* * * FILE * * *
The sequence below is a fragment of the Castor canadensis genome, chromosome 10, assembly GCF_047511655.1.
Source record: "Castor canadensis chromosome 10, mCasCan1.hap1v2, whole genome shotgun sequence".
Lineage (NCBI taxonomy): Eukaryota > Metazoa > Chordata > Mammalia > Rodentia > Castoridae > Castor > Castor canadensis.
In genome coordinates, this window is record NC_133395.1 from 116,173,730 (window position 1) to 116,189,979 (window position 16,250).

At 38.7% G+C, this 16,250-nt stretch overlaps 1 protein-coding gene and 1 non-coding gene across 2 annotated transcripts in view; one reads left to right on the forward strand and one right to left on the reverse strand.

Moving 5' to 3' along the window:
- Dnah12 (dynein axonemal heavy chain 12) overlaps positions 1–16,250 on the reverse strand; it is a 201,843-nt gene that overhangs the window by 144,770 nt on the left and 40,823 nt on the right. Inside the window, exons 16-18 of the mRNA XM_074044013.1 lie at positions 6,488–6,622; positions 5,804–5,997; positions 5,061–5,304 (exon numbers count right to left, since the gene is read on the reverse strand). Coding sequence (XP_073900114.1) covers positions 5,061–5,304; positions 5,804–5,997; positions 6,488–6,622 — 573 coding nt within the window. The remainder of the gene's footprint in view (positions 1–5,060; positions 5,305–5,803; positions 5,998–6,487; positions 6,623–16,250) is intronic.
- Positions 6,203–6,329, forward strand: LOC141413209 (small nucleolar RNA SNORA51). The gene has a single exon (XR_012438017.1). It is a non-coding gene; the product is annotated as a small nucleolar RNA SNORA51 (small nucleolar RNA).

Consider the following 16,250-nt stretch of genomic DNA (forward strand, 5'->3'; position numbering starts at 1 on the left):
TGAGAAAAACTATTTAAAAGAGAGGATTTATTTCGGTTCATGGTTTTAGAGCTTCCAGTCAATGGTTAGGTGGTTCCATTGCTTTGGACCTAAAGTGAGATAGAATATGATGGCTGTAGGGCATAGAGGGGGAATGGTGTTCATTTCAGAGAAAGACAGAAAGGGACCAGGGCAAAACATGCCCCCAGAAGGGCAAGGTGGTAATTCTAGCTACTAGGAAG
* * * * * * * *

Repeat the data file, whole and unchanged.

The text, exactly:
The sequence below is a fragment of the Castor canadensis genome, chromosome 10, assembly GCF_047511655.1.
Source record: "Castor canadensis chromosome 10, mCasCan1.hap1v2, whole genome shotgun sequence".
Lineage (NCBI taxonomy): Eukaryota > Metazoa > Chordata > Mammalia > Rodentia > Castoridae > Castor > Castor canadensis.
In genome coordinates, this window is record NC_133395.1 from 116,173,730 (window position 1) to 116,189,979 (window position 16,250).

At 38.7% G+C, this 16,250-nt stretch overlaps 1 protein-coding gene and 1 non-coding gene across 2 annotated transcripts in view; one reads left to right on the forward strand and one right to left on the reverse strand.

Moving 5' to 3' along the window:
- Dnah12 (dynein axonemal heavy chain 12) overlaps positions 1–16,250 on the reverse strand; it is a 201,843-nt gene that overhangs the window by 144,770 nt on the left and 40,823 nt on the right. Inside the window, exons 16-18 of the mRNA XM_074044013.1 lie at positions 6,488–6,622; positions 5,804–5,997; positions 5,061–5,304 (exon numbers count right to left, since the gene is read on the reverse strand). Coding sequence (XP_073900114.1) covers positions 5,061–5,304; positions 5,804–5,997; positions 6,488–6,622 — 573 coding nt within the window. The remainder of the gene's footprint in view (positions 1–5,060; positions 5,305–5,803; positions 5,998–6,487; positions 6,623–16,250) is intronic.
- Positions 6,203–6,329, forward strand: LOC141413209 (small nucleolar RNA SNORA51). The gene has a single exon (XR_012438017.1). It is a non-coding gene; the product is annotated as a small nucleolar RNA SNORA51 (small nucleolar RNA).

Consider the following 16,250-nt stretch of genomic DNA (forward strand, 5'->3'; position numbering starts at 1 on the left):
TGAGAAAAACTATTTAAAAGAGAGGATTTATTTCGGTTCATGGTTTTAGAGCTTCCAGTCAATGGTTAGGTGGTTCCATTGCTTTGGACCTAAAGTGAGATAGAATATGATGGCTGTAGGGCATAGAGGGGGAATGGTGTTCATTTCAGAGAAAGACAGAAAGGGACCAGGGCAAAACATGCCCCCAGAAGGGCAAGGTGGTAATTCTAGCTACTAGGAAG